Rocket League MMR and Ranking System Guide
What is MMR?
MMR, or Matchmaking Rank, is a hidden number value that represents your rank in-game. The rank and division that you see is a visual representation of this MMR value. Each rank represents a range of MMR values, each division a smaller subset on that rank.
For simplicity’s sake, the MMR values I’m using here are not real values, but numbers meant to easily illustrate how it works.
For example, let’s say that each rank represents 100 MMR, each division 25.
- Bronze 1 div 1: 0-24 MMR
- Bronze 1 div 2: 25-49 MMR
- Bronze 1 div 3: 50-74 MMR
- Bronze 1 div 4: 75-99 MMR
And so on and so forth.
What determines MMR gains and losses?
MMR gains/losses are determined solely on whether you won or lost the game. Points don’t matter, MVP doesn’t matter, goals, assists, and shots don’t matter, goals against don’t matter, a teammate leaving doesn’t matter, forfeiting doesn’t matter. Nothing matters except the win or the loss.
How is my MMR affected by a win or a loss?
The amount of MMR that you win or lose after a game is determined by comparing your own MMR to that of your opponent’s. This is where things get a little bit complicated and there are some things that I’m unsure about, but I’ll be sure to indicate where that’s the case and it would be great if Psyonix would weigh in and correct me if I’m wrong.
At the most basic level, we can guarantee that 3 things are true:
- When matched against an equally ranked opponent, you will gain or lose the average amount of MMR.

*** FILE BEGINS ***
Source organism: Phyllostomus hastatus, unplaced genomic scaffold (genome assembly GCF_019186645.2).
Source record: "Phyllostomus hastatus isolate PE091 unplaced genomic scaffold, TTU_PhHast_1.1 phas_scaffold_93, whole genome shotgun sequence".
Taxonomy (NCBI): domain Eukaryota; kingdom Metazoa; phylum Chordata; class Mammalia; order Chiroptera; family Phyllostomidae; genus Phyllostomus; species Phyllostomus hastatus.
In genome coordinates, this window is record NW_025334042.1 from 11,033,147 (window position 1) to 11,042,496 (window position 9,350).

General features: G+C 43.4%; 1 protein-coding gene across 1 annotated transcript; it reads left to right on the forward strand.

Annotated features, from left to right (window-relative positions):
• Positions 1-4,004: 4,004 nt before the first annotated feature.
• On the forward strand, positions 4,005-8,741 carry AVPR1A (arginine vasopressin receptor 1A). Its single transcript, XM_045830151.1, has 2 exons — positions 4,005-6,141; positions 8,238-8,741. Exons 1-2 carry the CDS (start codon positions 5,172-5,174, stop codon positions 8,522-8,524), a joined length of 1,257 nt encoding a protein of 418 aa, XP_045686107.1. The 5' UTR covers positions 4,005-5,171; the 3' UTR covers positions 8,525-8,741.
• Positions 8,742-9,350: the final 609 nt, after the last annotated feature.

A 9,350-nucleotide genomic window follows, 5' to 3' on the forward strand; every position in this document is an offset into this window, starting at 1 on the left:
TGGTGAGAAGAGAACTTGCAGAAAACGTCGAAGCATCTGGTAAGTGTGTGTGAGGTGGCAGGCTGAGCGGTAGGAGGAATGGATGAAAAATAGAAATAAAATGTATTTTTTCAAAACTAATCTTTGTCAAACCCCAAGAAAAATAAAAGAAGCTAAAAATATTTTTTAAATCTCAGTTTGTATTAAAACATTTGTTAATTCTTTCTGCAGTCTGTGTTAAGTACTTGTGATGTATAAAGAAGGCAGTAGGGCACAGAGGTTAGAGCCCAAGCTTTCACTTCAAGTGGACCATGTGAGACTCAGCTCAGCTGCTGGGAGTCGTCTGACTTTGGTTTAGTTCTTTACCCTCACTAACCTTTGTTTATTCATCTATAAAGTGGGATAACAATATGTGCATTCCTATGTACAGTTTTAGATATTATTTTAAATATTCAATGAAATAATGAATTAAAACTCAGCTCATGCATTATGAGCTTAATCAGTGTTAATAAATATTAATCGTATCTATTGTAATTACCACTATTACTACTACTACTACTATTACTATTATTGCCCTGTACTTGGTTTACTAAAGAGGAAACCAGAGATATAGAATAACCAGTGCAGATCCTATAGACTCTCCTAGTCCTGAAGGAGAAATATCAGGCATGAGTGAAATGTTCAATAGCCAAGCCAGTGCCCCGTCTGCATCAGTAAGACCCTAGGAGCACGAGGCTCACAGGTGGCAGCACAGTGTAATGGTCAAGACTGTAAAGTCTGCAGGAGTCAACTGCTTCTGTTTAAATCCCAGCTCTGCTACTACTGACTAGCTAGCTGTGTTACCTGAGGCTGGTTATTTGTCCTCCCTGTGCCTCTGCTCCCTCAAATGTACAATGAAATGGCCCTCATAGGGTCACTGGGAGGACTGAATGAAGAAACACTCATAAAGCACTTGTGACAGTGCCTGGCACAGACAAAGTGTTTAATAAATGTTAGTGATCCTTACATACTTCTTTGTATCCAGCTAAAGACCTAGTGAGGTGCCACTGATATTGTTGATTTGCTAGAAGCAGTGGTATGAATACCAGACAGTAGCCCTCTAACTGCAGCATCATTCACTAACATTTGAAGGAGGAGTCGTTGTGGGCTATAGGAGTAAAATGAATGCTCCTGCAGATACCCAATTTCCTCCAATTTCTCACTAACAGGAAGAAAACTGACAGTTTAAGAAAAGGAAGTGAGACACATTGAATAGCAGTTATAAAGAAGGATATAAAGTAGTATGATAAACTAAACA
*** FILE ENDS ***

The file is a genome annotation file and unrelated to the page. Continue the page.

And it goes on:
- When matched against a higher ranked opponent, you will gain more or lose less than the average amount of MMR.
- When matched against a lower ranked opponent, you will gain less or lose more than the average amount of MMR.
The average MMR value seems to be around 8 or 9.
With those basic truths aside, we can address some of the more complicated aspects of the system.
Sigma, or the Uncertainty, Variable
Each individual playlist has its own matchmaking algorithm that determines your gains and losses (one for each competitive playlist and one for all casual playlists). In order for the system to determine how confident it is in your placement, it uses a sigma value to apply weight to the matchmaking algorithm and ensure that you get to your appropriate rank as soon as possible. To put it simply, the more games you play in a playlist, the more certain the system can be sure that you are ranked appropriately. This sigma value starts out high and is gradually reduced with each game played until it reaches its normal value at somewhere around 50-100 games played, although I seem to think that it may be even lower given the fact that we no longer experience full rank resets. So, every game played up until that value is normalized will result in higher MMR gains and higher MMR losses. In other words, your rank will fluctuate more rapidly and appear a lot less stable until you’ve played enough games in a single playlist.